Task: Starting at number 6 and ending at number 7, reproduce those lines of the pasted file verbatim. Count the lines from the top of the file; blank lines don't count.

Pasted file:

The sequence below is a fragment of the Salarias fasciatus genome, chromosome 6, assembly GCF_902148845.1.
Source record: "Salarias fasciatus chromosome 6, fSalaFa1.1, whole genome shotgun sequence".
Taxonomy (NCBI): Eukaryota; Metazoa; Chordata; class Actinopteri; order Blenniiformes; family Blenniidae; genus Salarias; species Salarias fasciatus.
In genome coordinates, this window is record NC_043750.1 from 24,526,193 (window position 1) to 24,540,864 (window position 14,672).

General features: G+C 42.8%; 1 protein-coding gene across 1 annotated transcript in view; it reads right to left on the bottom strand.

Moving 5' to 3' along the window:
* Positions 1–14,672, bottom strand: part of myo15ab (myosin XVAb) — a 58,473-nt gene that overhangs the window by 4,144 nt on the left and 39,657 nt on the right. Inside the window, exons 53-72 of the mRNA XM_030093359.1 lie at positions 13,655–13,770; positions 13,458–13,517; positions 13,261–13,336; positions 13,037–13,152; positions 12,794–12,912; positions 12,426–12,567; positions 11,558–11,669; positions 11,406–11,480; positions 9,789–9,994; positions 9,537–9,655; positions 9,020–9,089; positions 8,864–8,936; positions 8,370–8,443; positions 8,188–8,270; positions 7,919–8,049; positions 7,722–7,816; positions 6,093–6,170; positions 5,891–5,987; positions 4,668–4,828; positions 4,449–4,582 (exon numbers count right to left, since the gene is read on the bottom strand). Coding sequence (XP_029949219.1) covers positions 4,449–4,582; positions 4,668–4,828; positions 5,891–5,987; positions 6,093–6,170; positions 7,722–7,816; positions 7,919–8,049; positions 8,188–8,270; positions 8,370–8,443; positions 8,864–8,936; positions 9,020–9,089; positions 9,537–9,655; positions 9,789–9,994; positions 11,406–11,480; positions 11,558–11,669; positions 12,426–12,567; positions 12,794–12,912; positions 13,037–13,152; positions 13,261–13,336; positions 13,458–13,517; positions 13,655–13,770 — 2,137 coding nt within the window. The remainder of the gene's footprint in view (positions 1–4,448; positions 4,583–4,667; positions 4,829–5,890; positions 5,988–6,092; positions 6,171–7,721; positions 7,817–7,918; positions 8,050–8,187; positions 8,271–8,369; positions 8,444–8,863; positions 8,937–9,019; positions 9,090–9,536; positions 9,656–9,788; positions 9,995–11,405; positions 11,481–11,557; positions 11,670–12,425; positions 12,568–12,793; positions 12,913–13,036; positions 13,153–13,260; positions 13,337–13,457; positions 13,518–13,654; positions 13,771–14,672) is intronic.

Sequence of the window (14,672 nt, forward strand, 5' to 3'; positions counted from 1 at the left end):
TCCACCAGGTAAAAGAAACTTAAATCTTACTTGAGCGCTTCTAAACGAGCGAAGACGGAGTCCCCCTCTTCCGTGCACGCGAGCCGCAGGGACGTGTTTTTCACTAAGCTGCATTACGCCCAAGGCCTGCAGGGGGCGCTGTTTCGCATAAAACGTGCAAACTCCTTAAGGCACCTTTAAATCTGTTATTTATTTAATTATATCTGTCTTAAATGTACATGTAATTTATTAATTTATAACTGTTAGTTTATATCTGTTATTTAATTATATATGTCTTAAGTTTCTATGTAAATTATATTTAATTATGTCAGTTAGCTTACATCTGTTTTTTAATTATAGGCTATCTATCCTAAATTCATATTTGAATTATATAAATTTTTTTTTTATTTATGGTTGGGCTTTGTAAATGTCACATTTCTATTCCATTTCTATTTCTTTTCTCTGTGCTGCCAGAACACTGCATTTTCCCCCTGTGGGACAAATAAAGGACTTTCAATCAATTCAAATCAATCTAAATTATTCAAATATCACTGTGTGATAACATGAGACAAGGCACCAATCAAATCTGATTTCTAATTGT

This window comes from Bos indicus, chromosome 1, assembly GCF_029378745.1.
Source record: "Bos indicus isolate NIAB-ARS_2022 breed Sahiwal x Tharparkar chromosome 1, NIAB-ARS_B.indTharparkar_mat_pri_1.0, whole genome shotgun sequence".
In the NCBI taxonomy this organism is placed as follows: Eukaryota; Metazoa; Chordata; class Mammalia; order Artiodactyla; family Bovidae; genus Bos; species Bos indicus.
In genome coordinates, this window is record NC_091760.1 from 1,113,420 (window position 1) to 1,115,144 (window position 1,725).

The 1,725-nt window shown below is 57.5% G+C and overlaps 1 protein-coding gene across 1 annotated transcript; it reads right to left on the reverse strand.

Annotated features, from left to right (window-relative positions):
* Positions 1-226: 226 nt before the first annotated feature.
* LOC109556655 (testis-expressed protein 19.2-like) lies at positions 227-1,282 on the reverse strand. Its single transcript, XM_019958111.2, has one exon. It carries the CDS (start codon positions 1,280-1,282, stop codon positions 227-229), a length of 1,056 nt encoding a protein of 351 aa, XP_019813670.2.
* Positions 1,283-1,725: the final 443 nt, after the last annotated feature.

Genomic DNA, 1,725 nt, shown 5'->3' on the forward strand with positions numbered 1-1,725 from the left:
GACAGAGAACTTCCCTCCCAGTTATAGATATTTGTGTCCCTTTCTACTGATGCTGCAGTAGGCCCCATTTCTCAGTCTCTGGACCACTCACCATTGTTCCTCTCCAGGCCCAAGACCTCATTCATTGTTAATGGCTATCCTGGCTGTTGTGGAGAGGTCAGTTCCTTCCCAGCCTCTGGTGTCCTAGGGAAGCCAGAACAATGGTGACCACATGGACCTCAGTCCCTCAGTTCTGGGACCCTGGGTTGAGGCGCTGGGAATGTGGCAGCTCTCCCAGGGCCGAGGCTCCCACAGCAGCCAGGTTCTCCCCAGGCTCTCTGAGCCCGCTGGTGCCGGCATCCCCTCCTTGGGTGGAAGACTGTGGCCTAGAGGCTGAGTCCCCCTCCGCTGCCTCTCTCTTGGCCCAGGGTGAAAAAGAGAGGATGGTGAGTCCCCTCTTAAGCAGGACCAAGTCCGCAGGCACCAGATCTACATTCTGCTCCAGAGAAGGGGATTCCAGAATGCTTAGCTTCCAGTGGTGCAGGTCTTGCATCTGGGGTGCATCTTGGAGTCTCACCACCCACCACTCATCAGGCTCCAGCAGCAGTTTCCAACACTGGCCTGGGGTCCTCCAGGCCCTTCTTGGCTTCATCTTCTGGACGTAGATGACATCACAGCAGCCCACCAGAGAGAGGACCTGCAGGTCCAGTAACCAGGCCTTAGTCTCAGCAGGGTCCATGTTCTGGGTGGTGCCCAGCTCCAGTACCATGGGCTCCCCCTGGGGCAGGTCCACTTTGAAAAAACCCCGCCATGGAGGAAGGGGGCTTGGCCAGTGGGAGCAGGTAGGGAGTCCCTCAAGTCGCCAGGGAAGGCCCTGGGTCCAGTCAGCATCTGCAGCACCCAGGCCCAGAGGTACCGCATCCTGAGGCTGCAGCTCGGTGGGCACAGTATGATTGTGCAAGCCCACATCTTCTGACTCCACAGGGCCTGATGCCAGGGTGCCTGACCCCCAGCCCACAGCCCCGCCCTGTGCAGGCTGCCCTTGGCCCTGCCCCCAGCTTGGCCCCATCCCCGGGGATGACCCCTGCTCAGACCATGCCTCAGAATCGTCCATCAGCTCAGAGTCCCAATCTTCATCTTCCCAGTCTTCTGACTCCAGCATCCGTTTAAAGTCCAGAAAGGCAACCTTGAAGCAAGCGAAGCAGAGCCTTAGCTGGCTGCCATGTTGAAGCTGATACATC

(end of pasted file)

Moving 5' to 3' along the window:
* Positions 1–14,672, bottom strand: part of myo15ab (myosin XVAb) — a 58,473-nt gene that overhangs the window by 4,144 nt on the left and 39,657 nt on the right. Inside the window, exons 53-72 of the mRNA XM_030093359.1 lie at positions 13,655–13,770; positions 13,458–13,517; positions 13,261–13,336; positions 13,037–13,152; positions 12,794–12,912; positions 12,426–12,567; positions 11,558–11,669; positions 11,406–11,480; positions 9,789–9,994; positions 9,537–9,655; positions 9,020–9,089; positions 8,864–8,936; positions 8,370–8,443; positions 8,188–8,270; positions 7,919–8,049; positions 7,722–7,816; positions 6,093–6,170; positions 5,891–5,987; positions 4,668–4,828; positions 4,449–4,582 (exon numbers count right to left, since the gene is read on the bottom strand). Coding sequence (XP_029949219.1) covers positions 4,449–4,582; positions 4,668–4,828; positions 5,891–5,987; positions 6,093–6,170; positions 7,722–7,816; positions 7,919–8,049; positions 8,188–8,270; positions 8,370–8,443; positions 8,864–8,936; positions 9,020–9,089; positions 9,537–9,655; positions 9,789–9,994; positions 11,406–11,480; positions 11,558–11,669; positions 12,426–12,567; positions 12,794–12,912; positions 13,037–13,152; positions 13,261–13,336; positions 13,458–13,517; positions 13,655–13,770 — 2,137 coding nt within the window. The remainder of the gene's footprint in view (positions 1–4,448; positions 4,583–4,667; positions 4,829–5,890; positions 5,988–6,092; positions 6,171–7,721; positions 7,817–7,918; positions 8,050–8,187; positions 8,271–8,369; positions 8,444–8,863; positions 8,937–9,019; positions 9,090–9,536; positions 9,656–9,788; positions 9,995–11,405; positions 11,481–11,557; positions 11,670–12,425; positions 12,568–12,793; positions 12,913–13,036; positions 13,153–13,260; positions 13,337–13,457; positions 13,518–13,654; positions 13,771–14,672) is intronic.